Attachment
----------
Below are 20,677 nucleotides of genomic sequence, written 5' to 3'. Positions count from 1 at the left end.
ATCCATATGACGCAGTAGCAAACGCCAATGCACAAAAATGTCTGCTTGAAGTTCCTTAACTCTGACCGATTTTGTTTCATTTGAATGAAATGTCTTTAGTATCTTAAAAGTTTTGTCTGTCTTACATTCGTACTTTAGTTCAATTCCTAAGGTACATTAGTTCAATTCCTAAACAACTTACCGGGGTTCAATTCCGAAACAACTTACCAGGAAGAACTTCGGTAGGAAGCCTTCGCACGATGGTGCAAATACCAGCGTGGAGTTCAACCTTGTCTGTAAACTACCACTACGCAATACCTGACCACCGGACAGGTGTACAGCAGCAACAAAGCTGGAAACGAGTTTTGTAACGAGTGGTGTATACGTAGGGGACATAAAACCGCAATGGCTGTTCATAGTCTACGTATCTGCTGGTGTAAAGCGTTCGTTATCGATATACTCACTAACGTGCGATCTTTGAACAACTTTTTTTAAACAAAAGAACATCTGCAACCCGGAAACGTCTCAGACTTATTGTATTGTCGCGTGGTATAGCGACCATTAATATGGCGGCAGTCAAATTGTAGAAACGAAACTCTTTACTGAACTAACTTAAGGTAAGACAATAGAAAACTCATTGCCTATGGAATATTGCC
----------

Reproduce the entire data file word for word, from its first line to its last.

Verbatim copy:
Below are 20,677 nucleotides of genomic sequence, written 5' to 3'. Positions count from 1 at the left end.
ATCCATATGACGCAGTAGCAAACGCCAATGCACAAAAATGTCTGCTTGAAGTTCCTTAACTCTGACCGATTTTGTTTCATTTGAATGAAATGTCTTTAGTATCTTAAAAGTTTTGTCTGTCTTACATTCGTACTTTAGTTCAATTCCTAAGGTACATTAGTTCAATTCCTAAACAACTTACCGGGGTTCAATTCCGAAACAACTTACCAGGAAGAACTTCGGTAGGAAGCCTTCGCACGATGGTGCAAATACCAGCGTGGAGTTCAACCTTGTCTGTAAACTACCACTACGCAATACCTGACCACCGGACAGGTGTACAGCAGCAACAAAGCTGGAAACGAGTTTTGTAACGAGTGGTGTATACGTAGGGGACATAAAACCGCAATGGCTGTTCATAGTCTACGTATCTGCTGGTGTAAAGCGTTCGTTATCGATATACTCACTAACGTGCGATCTTTGAACAACTTTTTTTAAACAAAAGAACATCTGCAACCCGGAAACGTCTCAGACTTATTGTATTGTCGCGTGGTATAGCGACCATTAATATGGCGGCAGTCAAATTGTAGAAACGAAACTCTTTACTGAACTAACTTAAGGTAAGACAATAGAAAACTCATTGCCTATGGAATATTGCC